Some skin symptoms may be subtly telling you that something’s wrong. So, is your skin telling you about a heart problem? Find out.
As your largest organ, your skin may show some of the first signs of something being wrong with your other organs. According to the American Academy of Dermatology, “warning signs can appear on your skin and nails, which is why your dermatologist may be the first doctor to notice that you have heart disease.”
For instance, if you have discolorations, growths, or swelling, you may have serious heart complications. The following is an overview of which specific skin signs you need to be aware of and when to check your heart health.
If you experience cyanosis (bluish coloring of the skin) in your ties, fingers, or lips when the rest of your body is warm, you may have heart issues. “Heart failure occurs when the heart muscle doesn’t pump blood as well as it should,” says the Mayo Clinic. “Poor blood flow may cause the skin to appear blue (cyanotic).”
High cholesterol may cause xanthomas, which are waxy, yellow skin growths that look like a rash or warts at first glance. Pay attention if you have them, as high cholesterol can lead to atherosclerosis, a condition that reduces blood flow to the heart. These growths usually appear on joints (knees and elbows) and even on the eyelids, but can pop up anywhere on the body.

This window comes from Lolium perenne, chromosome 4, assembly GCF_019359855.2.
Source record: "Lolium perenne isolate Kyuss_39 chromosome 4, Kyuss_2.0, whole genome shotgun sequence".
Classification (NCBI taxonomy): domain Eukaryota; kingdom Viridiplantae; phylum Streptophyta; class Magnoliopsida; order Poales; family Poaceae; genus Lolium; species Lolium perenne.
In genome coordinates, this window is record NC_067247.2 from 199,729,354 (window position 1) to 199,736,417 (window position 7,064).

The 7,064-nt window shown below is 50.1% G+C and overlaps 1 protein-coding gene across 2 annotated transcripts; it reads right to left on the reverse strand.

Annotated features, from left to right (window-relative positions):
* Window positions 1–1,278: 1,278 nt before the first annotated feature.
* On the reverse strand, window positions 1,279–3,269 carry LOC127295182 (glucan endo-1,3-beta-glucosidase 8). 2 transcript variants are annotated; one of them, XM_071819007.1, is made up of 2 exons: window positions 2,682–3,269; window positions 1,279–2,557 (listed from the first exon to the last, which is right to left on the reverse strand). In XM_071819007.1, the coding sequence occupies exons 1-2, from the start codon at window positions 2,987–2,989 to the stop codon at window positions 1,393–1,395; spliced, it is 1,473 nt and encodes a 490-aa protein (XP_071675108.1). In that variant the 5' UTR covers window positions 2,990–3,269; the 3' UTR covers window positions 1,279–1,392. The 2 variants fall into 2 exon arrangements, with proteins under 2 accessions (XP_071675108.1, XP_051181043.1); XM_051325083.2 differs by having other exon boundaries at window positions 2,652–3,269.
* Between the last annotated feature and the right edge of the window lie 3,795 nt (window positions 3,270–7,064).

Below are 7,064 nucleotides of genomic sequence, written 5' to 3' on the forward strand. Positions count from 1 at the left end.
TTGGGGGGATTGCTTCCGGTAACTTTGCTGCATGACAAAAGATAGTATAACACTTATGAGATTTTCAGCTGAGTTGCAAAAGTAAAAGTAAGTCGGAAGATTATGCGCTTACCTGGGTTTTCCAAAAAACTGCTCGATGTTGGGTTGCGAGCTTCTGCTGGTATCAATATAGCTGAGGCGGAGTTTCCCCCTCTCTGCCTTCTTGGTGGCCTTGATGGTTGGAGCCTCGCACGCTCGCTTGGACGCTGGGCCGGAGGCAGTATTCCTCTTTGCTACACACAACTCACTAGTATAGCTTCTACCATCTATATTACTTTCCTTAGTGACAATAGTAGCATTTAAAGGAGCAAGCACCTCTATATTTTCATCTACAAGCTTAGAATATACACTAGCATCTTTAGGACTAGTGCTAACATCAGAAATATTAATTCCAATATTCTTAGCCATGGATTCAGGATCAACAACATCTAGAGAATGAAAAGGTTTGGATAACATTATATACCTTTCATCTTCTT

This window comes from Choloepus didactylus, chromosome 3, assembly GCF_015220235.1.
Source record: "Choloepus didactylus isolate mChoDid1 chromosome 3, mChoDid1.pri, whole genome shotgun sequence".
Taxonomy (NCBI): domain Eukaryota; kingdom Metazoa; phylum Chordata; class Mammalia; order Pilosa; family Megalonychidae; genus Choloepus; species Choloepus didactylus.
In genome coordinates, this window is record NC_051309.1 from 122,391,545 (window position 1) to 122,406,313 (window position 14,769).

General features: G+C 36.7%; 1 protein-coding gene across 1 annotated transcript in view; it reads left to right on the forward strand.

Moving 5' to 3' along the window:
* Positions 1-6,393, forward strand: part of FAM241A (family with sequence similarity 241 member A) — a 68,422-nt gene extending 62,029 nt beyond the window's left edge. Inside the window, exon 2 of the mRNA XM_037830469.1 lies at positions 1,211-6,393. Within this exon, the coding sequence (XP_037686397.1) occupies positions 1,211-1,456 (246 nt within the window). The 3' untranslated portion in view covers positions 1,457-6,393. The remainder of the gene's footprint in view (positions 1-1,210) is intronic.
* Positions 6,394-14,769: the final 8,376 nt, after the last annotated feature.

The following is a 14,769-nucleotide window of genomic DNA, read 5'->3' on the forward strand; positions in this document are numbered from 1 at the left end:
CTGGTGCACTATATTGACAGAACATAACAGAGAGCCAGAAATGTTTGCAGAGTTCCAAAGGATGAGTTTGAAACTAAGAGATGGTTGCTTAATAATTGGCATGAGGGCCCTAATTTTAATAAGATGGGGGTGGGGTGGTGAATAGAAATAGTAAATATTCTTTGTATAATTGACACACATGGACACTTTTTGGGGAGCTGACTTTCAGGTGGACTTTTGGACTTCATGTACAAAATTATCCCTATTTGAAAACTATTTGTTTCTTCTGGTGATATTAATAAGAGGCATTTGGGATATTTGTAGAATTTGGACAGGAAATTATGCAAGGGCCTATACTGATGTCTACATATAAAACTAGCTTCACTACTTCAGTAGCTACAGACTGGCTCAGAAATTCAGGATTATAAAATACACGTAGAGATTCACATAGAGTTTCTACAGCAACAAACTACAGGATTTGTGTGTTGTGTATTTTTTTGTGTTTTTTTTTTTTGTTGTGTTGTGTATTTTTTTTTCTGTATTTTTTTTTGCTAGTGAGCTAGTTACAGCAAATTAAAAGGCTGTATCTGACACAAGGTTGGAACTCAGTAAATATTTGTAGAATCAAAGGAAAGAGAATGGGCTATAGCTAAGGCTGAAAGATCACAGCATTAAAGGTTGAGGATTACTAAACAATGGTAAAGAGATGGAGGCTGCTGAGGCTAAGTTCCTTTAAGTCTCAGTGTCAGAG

When you have heart problems, your circulation suffers and may lead to swelling in your feet and ankles – a condition known as edema. “This means that [blood] gathers in the legs, and fluid is forced out of the blood vessels into the surrounding tissue,” states an article in the National Library of Medicine. Also, if you lightly press the affected area and an indentation remains, then you have “pitted edema,” which is more closely associated with heart problems than non-pitted edema.
Poor circulation may lead to stasis dermatitis, which is a skin inflammation in the lower legs that causes red, dry, itchy, and scaly skin. “Recognizing stasis dermatitis early may help reveal a life-threatening condition and prevent the skin condition from progressing from swelling, redness and itching to open, oozing ulcerations that are vulnerable to infection,” says Jenny Murase, MD, an associate clinical professor of dermatology.
These are only some of the signs you need to look out for when managing your skin and heart health. By being proactive about your health, you’ll increase the chances of catching heart disease early and treating it effectively.
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